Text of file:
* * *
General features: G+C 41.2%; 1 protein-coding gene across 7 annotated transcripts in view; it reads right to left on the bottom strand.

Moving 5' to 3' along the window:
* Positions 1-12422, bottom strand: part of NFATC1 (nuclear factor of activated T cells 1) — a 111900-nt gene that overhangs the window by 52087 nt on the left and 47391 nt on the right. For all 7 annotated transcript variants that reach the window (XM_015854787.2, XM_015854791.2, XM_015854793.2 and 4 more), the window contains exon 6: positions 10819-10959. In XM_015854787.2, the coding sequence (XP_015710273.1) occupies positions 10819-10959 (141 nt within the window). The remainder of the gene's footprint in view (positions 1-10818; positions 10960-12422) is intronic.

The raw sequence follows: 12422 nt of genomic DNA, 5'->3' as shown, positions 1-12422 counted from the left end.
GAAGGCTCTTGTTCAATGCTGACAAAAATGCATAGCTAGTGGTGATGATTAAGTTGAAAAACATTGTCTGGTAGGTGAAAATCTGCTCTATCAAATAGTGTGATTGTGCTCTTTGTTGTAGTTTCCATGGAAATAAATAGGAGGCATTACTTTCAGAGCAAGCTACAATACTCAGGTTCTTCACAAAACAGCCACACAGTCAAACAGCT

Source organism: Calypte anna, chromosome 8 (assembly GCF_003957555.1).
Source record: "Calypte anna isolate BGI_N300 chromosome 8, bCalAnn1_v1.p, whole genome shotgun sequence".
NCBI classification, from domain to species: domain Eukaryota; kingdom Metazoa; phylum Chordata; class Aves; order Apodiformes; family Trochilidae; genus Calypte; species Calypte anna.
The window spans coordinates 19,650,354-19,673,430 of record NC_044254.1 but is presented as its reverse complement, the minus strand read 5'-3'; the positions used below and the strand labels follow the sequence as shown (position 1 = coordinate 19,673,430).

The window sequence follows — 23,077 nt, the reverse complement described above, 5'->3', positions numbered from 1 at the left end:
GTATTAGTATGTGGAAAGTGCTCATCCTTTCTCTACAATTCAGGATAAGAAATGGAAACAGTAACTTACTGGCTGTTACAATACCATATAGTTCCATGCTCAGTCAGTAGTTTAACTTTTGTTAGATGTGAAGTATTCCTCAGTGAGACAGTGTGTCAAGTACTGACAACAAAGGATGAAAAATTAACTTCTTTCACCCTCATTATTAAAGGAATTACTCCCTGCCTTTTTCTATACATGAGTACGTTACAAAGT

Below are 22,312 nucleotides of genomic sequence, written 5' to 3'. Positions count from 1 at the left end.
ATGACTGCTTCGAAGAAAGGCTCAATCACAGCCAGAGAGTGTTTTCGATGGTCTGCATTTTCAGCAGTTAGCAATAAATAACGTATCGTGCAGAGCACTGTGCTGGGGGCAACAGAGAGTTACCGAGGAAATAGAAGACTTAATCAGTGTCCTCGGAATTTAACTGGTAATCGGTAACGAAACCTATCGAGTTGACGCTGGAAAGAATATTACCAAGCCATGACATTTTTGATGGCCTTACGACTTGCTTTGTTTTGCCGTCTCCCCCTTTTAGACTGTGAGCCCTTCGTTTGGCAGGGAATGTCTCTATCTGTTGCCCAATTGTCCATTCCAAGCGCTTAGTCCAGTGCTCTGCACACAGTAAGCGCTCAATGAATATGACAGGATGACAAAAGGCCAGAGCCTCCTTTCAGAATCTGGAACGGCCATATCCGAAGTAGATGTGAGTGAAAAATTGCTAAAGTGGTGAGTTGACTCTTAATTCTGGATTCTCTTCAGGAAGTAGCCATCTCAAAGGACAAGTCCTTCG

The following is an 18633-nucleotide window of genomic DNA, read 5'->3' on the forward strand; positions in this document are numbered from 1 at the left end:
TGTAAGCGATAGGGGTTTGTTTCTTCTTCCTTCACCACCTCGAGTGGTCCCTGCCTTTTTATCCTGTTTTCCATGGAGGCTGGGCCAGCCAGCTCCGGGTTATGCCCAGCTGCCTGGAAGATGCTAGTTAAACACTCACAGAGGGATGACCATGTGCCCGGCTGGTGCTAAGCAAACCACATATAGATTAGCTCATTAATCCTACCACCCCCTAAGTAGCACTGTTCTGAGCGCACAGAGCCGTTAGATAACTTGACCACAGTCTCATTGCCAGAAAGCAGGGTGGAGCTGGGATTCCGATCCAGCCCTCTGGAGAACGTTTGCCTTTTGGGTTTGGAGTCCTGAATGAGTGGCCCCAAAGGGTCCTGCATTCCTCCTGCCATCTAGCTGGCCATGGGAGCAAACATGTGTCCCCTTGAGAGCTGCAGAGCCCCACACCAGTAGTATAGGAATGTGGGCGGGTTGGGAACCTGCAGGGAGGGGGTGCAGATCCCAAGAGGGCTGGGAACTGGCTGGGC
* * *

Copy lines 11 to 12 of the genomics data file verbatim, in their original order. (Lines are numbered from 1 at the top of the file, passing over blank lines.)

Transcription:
GTATTAGTATGTGGAAAGTGCTCATCCTTTCTCTACAATTCAGGATAAGAAATGGAAACAGTAACTTACTGGCTGTTACAATACCATATAGTTCCATGCTCAGTCAGTAGTTTAACTTTTGTTAGATGTGAAGTATTCCTCAGTGAGACAGTGTGTCAAGTACTGACAACAAAGGATGAAAAATTAACTTCTTTCACCCTCATTATTAAAGGAATTACTCCCTGCCTTTTTCTATACATGAGTACGTTACAAAGT

Below are 22,312 nucleotides of genomic sequence, written 5' to 3'. Positions count from 1 at the left end.